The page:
U.S. tech writers have given Microsoft Corp's new Surface tablet-laptop hybrid largely negative reviews, casting a shadow over the software group's hopes to take a bite out of sales of Apple Inc's iPad and MacBook Air.The latest Surface runs on an Intel Corp chip and features the full Windows 8 Pro operating system
We had a record-breaking January here at ECN online with our most trafficked month in the history of the website. So, without further delay, here’s a rundown of the most read, most popular, most awesome articles on the web. Take a look at what you missed the first time around or check up on an old favorite to see the conversation in the comments.
Are you ashamed to have a BlackBerry? It's not exactly a status symbol any more, at least not in the U.S., after it got left in the dust by the iPhone. Now, there's a new BlackBerry that wants to get back into the cool club: the Z10.
Aaron Swartz was a 26-year-old computer programmer and online activist who died of apparent suicide on January 11, ahead of a scheduled trial where he was charged with 13 felonies. Swartz, founder of Demand Progress, an online group actively working against the Stop Online Piracy Act (SOPA)...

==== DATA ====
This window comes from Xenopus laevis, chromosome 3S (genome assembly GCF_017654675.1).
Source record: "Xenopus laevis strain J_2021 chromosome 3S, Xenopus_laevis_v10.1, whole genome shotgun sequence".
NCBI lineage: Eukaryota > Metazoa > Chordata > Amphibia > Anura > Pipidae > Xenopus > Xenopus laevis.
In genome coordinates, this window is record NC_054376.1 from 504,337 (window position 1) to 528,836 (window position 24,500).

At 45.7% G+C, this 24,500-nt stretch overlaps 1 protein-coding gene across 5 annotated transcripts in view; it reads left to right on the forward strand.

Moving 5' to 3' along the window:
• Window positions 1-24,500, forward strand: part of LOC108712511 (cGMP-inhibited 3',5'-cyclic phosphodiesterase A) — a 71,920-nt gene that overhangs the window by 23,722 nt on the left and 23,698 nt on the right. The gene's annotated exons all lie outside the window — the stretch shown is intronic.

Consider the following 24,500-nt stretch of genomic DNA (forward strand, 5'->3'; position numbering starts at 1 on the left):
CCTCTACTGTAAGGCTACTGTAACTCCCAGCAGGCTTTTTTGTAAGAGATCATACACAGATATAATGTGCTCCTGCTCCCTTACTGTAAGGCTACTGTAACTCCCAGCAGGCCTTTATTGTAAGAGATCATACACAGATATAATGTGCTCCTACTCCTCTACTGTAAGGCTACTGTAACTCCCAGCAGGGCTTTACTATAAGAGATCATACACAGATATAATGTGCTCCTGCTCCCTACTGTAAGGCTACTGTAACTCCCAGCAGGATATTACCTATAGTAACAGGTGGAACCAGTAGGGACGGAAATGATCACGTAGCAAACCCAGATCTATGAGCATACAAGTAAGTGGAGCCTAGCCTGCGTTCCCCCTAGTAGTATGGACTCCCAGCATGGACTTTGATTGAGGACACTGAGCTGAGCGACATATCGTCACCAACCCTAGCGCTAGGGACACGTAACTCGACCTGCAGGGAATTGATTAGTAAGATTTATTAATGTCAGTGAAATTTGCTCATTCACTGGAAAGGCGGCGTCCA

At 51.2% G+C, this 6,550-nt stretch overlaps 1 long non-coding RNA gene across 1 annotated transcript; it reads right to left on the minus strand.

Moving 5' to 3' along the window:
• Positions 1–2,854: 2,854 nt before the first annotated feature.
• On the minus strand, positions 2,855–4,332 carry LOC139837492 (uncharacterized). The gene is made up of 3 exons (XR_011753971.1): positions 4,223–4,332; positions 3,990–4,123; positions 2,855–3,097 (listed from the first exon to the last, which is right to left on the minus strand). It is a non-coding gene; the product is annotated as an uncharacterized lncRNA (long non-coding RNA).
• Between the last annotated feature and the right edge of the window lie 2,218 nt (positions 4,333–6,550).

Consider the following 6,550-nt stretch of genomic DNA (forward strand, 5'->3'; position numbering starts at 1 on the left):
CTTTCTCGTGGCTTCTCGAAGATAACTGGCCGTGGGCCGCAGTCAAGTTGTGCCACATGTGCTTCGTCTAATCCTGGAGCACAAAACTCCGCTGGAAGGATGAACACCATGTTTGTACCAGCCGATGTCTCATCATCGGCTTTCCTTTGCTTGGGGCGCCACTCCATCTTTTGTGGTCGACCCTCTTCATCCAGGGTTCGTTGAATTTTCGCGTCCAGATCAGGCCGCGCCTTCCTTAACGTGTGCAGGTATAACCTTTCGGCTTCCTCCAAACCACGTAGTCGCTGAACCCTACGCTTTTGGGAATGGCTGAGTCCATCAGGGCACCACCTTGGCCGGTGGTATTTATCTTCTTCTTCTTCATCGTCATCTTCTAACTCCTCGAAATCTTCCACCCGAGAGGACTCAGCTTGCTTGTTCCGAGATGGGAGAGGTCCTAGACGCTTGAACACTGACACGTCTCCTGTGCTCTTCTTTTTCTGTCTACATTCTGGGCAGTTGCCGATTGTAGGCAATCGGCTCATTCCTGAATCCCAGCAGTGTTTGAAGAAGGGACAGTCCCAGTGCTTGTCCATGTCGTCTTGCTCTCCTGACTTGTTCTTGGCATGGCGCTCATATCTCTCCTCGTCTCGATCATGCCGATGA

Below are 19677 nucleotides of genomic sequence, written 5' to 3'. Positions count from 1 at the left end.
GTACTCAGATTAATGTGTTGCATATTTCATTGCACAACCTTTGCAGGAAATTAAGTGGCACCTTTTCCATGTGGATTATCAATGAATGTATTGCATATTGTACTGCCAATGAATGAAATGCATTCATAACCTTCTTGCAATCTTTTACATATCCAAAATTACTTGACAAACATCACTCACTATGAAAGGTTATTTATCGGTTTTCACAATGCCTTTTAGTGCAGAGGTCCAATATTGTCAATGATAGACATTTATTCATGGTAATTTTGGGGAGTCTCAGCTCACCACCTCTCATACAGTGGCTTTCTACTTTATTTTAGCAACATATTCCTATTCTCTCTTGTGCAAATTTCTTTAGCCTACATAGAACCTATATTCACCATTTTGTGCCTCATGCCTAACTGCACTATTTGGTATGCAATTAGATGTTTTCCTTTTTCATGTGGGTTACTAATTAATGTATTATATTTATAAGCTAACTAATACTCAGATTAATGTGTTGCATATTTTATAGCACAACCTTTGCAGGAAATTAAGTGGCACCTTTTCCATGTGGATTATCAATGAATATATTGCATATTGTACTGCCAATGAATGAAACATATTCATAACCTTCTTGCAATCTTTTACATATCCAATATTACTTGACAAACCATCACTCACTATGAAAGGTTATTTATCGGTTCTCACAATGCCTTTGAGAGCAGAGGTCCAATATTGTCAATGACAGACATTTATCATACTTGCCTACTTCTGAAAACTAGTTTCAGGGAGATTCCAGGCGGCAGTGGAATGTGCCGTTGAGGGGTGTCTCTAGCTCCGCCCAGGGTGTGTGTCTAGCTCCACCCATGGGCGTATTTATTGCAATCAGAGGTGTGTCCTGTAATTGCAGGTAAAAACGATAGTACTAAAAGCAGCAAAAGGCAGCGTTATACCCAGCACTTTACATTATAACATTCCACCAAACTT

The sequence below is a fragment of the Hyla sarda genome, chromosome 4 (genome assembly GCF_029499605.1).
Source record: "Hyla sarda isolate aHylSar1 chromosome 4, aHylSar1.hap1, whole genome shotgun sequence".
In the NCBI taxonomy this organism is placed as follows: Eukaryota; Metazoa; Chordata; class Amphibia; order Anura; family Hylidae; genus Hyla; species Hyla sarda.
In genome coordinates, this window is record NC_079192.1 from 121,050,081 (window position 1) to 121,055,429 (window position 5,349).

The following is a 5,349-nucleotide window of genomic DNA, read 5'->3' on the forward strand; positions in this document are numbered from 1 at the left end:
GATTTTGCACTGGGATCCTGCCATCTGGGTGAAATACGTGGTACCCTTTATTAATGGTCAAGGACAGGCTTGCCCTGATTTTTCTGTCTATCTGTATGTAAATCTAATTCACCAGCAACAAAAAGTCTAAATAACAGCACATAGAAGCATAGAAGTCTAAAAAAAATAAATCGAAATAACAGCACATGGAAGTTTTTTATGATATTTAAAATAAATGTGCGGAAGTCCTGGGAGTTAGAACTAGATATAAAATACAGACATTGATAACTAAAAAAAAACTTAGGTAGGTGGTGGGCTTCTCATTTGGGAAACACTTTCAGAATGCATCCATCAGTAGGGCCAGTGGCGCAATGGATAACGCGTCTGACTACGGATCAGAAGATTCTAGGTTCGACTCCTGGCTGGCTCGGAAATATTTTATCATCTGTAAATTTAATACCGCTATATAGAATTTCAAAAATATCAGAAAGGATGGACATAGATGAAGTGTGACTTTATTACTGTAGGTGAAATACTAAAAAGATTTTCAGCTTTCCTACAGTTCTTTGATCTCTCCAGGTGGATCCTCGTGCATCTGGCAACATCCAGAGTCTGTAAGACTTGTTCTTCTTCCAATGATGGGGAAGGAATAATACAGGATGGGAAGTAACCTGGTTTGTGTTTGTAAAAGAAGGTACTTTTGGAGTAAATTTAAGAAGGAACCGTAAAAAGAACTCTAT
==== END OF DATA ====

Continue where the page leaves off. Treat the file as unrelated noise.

Freescale Semiconductor introduced the C29x family of crypto coprocessors – a new lineup of security accelerators engineered to help the world’s top data center equipment manufacturers efficiently scale to handle dramatic increases in secure network traffic. The new crypto coprocessors enable
WinSystems announced their PPM-C393-S, a PC/104-Plus compatible single board computer (SBC) powered by an Intel® 1.66 GHz Atom™ processor. The PPM-C393-S blends high-integration I/O with PC/104-Plus expansion for a flexible yet cost-effective solution for demanding embedded applications.
AutomationDirect has added a series of Koyo miniature encoders to its line of positioning and motion control products, providing a cost-effective solution for size-limited applications.The TRD-MX series light-duty encoders feature a small body with 25mm diameter and 29mm depth. Constructed with a 4mm diameter solid shaft, the series offers resolutions from 100 to 1,024 pulses per revolution